On March 12, the world lost a fashion legend and true gentleman when Hubert de Givenchy passed away at the age of 91. Known for his elegant and ladylike clothes, Givenchy was the last of his generation of post-war French designers that gave new life to haute couture.
Born in 1927 as the son of a marquis, Givenchy knew from an early age he wanted to design dresses; he was inspired by a family trip to a Parisian fair that highlighted the fashions of Chanel, Lanvin, and other couture houses. He attended the École des Beaux-Arts in Paris for a year, and after apprenticing for fashion powerhouses such as Jacques Fath, Robert Piguet, Lucien Lelong, and Elsa Schiaparelli, the young designer launched his own label in 1952. He found success with his first collection by using affordable fabrics - a solution to the rising cost of textiles in Europe's recovering economy - and introducing stylish separates. The Bettina blouse, a lively embroidered flamenco-sleeve garment named for his fit model and PR Director Bettina Graziani, was an instant smash. At just 25, the handsome and statuesque designer was a breath of fresh air in the French fashion community.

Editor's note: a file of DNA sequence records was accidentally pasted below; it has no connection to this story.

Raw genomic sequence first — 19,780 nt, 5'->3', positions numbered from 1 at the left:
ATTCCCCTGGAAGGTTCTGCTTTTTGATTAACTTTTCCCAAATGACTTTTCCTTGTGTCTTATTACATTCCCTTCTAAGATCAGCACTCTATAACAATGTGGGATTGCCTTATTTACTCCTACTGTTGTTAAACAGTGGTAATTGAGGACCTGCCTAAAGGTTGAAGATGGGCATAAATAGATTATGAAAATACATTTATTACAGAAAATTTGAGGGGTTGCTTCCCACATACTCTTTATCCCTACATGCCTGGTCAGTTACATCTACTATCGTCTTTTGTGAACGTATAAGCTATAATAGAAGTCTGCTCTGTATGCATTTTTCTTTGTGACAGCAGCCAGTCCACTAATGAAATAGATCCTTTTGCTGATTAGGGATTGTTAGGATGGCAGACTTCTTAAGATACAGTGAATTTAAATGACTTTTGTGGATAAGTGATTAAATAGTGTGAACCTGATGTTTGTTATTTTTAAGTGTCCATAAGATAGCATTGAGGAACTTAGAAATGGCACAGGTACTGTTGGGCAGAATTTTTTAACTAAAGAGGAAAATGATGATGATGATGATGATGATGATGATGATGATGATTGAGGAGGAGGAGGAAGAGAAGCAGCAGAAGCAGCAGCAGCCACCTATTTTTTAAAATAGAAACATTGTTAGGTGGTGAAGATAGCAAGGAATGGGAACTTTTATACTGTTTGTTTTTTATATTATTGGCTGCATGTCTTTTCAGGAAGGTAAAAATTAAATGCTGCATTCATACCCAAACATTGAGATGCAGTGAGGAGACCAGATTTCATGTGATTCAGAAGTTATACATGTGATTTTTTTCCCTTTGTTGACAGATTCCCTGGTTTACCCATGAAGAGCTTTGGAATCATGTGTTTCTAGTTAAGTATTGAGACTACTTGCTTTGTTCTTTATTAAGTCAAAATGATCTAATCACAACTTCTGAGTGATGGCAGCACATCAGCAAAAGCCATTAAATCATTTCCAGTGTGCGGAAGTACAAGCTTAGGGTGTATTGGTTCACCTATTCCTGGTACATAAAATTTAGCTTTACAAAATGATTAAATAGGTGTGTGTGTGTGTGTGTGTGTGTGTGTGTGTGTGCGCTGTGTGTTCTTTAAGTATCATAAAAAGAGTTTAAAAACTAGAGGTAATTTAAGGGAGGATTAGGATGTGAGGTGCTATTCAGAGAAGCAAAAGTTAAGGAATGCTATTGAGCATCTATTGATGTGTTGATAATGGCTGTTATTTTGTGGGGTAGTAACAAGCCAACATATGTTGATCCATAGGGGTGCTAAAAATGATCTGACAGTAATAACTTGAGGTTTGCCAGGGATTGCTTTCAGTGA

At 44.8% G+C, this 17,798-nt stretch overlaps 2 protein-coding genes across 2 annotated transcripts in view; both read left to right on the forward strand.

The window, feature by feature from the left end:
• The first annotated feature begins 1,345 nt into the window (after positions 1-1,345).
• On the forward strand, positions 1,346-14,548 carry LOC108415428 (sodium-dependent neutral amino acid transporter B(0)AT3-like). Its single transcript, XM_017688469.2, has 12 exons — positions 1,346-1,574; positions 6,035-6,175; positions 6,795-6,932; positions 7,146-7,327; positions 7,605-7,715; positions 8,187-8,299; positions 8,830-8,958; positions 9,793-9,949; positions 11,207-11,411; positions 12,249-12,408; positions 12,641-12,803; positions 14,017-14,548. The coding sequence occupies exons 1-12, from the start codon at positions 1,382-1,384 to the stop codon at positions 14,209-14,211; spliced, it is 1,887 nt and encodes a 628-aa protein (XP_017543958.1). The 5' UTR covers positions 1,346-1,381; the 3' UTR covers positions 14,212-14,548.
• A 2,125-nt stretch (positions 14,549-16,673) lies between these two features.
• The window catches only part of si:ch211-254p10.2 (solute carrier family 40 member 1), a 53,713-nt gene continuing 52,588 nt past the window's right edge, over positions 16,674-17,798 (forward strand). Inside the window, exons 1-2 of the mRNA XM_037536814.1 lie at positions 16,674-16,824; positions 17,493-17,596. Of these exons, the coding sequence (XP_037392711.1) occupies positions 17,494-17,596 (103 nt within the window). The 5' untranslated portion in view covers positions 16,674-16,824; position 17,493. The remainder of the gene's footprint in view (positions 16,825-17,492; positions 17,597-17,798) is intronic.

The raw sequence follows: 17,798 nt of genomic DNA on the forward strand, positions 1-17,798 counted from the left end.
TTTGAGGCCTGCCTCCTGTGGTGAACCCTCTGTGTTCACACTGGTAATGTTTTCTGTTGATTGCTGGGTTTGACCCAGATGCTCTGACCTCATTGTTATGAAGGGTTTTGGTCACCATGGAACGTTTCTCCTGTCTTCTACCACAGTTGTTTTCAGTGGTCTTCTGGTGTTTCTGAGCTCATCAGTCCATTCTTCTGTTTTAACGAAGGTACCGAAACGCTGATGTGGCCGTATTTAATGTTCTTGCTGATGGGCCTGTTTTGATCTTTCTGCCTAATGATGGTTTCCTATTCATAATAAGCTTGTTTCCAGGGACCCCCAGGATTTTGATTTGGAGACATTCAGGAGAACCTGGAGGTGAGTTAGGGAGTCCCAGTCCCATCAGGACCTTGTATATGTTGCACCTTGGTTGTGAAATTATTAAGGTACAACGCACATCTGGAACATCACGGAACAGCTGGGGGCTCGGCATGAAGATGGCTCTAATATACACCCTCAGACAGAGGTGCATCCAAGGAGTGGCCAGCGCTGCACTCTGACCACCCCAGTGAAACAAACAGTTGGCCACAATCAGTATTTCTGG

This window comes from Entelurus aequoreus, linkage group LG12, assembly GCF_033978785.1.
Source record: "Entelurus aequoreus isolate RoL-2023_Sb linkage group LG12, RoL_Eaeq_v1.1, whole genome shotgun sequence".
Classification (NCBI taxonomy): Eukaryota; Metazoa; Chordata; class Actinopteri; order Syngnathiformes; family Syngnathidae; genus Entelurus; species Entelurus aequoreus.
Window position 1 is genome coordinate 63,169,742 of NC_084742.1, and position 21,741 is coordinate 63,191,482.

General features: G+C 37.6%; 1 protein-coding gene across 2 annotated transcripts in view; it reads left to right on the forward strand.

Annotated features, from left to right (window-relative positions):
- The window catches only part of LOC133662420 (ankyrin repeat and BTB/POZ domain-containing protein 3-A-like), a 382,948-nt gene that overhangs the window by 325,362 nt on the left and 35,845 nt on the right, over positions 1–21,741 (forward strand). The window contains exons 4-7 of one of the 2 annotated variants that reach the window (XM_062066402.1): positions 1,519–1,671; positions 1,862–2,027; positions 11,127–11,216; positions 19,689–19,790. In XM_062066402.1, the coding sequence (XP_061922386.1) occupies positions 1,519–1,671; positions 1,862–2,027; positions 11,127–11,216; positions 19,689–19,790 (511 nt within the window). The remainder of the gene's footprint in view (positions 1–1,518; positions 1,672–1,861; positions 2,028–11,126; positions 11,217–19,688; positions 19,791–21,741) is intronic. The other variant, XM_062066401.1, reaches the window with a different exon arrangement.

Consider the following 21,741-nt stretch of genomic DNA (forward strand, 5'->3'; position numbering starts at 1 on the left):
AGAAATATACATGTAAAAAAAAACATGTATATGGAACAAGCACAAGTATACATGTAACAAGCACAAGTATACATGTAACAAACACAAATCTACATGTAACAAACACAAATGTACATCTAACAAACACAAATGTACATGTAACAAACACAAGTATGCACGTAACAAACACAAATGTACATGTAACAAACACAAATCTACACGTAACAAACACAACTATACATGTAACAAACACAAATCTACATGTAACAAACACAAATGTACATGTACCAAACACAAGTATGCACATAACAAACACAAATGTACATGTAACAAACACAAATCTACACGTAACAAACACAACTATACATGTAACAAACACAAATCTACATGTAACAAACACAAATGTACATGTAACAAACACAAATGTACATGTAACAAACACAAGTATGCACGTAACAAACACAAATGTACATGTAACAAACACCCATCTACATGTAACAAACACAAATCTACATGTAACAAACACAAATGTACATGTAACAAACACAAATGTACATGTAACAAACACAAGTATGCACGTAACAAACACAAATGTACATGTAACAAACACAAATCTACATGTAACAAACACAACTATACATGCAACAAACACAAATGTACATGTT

He will forever be linked with his muse and lifelong friend Audrey Hepburn. Hepburn, then relatively unknown, approached the sought-after designer as she prepared for her role as a transformed Parisian sophisticate in Sabrina (1954). After an initial mix-up (he thought he would be dressing Katharine Hepburn) the two made an immediate connection. He dressed the actress for her iconic roles in Breakfast at Tiffany's (1961), Funny Face (1957), and Charade (1963), among other films, and helped establish her renowned personal style; she praised, "His are the only clothes in which I am myself." Jacqueline Kennedy, Grace Kelly, and FIDM Museum founding donor Betsy Bloomingdale were just a few of the women that made up his high profile clientele.